27 Only let your manner of life be worthy8 of the gospel of Christ, so that whether I come and see you or am absent, I may hear of you that you are standing firm in one spirit, with one mind striving side by side for the faith of the gospel, 28 and not frightened in anything by your opponents. This is a clear sign to them of their destruction, but of your salvation, and that from God. 29 For it has been granted to you that for the sake of Christ you should not only believe in him but also suffer for his sake, 30 engaged in the same conflict that you saw I had and now hear that I still have.


[1] 1:1 For the contextual rendering of the Greek word doulos, see Preface

[2] 1:1 Or bishops; Greek episkopoi

[3] 1:1 Or servants, or ministers; Greek diakonoi

[4] 1:7 Or you all have fellowship with me in grace

[5] 1:12 Or brothers and sisters. In New Testament usage, depending on the context, the plural Greek word adelphoi (translated “brothers”) may refer either to brothers or to brothers and sisters; also verse 14

[6] 1:13 Greek in the whole praetorium

[7] 1:14 Some manuscripts add of God

[8] 1:27 Greek Only behave as citizens worthy




1 Corinthians 15:1-25

The Resurrection of Christ

15:1 Now I would remind you, brothers,1 of the gospel I preached to you, which you received, in which you stand, and by which you are being saved, if you hold fast to the word I preached to you—unless you believed in vain.

For I delivered to you as of first importance what I also received: that Christ died for our sins in accordance with the Scriptures, that he was buried, that he was raised on the third day in accordance with the Scriptures, and that he appeared to Cephas, then to the twelve. Then he appeared to more than five hundred brothers at one time, most of whom are still alive, though some have fallen asleep. Then he appeared to James, then to all the apostles. Last of all, as to one untimely born, he appeared also to me. For I am the least of the apostles, unworthy to be called an apostle, because I persecuted the church of God. 10 But by the grace of God I am what I am, and his grace toward me was not in vain. On the contrary, I worked harder than any of them, though it was not I, but the grace of God that is with me. 11 Whether then it was I or they, so we preach and so you believed.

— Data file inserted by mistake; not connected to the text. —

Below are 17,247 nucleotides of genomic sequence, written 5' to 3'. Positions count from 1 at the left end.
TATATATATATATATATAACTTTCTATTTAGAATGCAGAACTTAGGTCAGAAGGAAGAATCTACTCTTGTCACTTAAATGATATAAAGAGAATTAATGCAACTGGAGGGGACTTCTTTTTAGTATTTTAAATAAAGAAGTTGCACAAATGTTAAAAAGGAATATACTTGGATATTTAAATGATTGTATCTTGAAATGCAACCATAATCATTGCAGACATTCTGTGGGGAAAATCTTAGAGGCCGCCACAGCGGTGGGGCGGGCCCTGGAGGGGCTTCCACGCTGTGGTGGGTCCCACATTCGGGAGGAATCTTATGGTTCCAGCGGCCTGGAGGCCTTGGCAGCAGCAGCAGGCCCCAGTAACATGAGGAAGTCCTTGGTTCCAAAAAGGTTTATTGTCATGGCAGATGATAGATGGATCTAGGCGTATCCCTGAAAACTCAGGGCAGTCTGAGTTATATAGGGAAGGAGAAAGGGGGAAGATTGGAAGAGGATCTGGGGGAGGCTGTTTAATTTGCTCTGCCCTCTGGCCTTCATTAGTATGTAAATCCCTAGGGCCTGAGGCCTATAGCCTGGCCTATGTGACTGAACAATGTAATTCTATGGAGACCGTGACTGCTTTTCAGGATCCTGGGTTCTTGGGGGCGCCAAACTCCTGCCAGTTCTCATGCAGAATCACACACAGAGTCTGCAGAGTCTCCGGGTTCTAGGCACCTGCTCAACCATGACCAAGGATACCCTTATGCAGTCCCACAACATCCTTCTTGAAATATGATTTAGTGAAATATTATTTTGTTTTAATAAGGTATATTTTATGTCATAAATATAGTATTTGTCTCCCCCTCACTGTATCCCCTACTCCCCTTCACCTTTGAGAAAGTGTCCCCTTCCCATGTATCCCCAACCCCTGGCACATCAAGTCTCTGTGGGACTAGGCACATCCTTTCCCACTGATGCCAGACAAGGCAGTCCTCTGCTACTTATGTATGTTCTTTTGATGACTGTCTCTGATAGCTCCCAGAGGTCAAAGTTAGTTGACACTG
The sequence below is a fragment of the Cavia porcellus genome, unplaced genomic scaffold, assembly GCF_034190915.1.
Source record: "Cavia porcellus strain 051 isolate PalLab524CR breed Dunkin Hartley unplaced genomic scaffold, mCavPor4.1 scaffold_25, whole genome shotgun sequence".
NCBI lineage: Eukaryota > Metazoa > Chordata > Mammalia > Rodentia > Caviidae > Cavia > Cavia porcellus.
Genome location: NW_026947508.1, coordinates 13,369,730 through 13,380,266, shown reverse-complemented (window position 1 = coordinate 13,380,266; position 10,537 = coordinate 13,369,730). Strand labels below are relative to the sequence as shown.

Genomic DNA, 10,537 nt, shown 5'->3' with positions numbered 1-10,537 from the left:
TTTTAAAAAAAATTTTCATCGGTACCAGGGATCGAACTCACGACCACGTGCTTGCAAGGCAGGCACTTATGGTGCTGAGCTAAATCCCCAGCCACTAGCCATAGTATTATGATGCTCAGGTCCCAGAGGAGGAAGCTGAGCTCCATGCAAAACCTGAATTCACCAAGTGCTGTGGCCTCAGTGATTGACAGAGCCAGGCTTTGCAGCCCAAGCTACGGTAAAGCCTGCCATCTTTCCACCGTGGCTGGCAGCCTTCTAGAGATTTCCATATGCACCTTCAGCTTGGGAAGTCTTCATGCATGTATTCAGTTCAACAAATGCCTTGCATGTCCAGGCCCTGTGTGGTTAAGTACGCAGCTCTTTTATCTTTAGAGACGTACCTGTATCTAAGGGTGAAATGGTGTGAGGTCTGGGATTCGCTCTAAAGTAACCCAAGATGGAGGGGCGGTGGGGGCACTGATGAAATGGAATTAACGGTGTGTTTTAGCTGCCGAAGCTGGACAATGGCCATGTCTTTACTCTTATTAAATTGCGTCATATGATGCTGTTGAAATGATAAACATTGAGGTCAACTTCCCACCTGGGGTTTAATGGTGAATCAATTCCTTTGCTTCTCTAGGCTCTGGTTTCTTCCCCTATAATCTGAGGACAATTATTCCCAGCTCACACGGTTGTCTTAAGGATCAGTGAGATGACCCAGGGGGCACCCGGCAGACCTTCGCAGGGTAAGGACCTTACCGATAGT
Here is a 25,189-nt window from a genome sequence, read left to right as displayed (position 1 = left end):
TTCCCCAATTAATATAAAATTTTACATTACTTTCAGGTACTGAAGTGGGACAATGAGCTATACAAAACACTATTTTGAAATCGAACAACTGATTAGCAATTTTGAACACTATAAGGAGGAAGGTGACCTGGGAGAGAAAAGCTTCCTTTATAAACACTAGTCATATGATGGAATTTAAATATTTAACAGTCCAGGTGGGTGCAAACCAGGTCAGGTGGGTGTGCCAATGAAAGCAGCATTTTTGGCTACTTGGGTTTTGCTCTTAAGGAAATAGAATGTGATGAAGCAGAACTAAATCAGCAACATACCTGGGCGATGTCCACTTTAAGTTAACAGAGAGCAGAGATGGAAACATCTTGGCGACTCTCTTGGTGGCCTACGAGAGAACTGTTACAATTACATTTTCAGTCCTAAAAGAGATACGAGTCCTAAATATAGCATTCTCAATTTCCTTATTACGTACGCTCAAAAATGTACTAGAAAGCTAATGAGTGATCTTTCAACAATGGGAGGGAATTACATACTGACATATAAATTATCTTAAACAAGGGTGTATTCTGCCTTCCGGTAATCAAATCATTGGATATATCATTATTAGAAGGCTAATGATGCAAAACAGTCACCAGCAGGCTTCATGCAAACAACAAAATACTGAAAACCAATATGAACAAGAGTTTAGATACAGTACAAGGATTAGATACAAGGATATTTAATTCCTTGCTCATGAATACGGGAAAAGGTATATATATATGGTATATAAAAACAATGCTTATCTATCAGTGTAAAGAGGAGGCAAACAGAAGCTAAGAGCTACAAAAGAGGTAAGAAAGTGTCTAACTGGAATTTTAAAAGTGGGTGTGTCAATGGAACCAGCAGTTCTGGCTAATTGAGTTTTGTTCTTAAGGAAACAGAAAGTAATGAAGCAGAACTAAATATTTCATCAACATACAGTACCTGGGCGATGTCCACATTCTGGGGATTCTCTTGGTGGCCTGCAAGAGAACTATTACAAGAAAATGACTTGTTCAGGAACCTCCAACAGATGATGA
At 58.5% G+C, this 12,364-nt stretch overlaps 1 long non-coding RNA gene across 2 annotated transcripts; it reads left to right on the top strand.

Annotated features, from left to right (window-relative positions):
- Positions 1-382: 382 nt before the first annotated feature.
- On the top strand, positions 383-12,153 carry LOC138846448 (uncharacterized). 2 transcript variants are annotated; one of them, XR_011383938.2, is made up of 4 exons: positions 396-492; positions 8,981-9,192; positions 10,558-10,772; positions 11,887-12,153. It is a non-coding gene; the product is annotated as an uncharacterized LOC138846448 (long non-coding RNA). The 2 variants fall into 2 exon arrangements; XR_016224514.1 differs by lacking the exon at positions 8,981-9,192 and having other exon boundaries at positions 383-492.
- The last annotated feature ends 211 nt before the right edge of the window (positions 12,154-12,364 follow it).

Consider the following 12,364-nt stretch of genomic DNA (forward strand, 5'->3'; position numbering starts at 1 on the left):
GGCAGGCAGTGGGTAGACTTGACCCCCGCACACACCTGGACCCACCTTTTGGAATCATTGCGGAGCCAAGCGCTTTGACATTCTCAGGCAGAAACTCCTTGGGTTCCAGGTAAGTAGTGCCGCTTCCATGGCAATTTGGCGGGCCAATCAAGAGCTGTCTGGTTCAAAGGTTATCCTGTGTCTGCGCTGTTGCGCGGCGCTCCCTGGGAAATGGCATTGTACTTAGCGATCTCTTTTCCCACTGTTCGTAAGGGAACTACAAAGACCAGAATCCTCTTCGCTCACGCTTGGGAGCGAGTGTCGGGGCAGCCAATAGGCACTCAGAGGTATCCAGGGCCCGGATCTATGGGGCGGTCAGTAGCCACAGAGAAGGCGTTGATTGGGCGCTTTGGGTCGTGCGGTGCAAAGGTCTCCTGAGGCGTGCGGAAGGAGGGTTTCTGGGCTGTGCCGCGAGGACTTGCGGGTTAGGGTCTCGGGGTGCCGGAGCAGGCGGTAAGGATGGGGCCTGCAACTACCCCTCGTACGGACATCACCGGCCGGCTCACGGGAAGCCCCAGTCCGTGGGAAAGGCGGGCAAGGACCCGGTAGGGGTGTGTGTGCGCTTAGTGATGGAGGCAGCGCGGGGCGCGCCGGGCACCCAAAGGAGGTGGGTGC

The Resurrection of the Dead

12 Now if Christ is proclaimed as raised from the dead, how can some of you say that there is no resurrection of the dead? 13 But if there is no resurrection of the dead, then not even Christ has been raised. 14 And if Christ has not been raised, then our preaching is in vain and your faith is in vain. 15 We are even found to be misrepresenting God, because we testified about God that he raised Christ, whom he did not raise if it is true that the dead are not raised. 16 For if the dead are not raised, not even Christ has been raised. 17 And if Christ has not been raised, your faith is futile and you are still in your sins. 18 Then those also who have fallen asleep in Christ have perished. 19 If in Christ we have hope2 in this life only, we are of all people most to be pitied.

20 But in fact Christ has been raised from the dead, the firstfruits of those who have fallen asleep. 21 For as by a man came death, by a man has come also the resurrection of the dead. 22 For as in Adam all die, so also in Christ shall all be made alive. 23 But each in his own order: Christ the firstfruits, then at his coming those who belong to Christ. 24 Then comes the end, when he delivers the kingdom to God the Father after destroying every rule and every authority and power. 25 For he must reign until he has put all his enemies under his feet.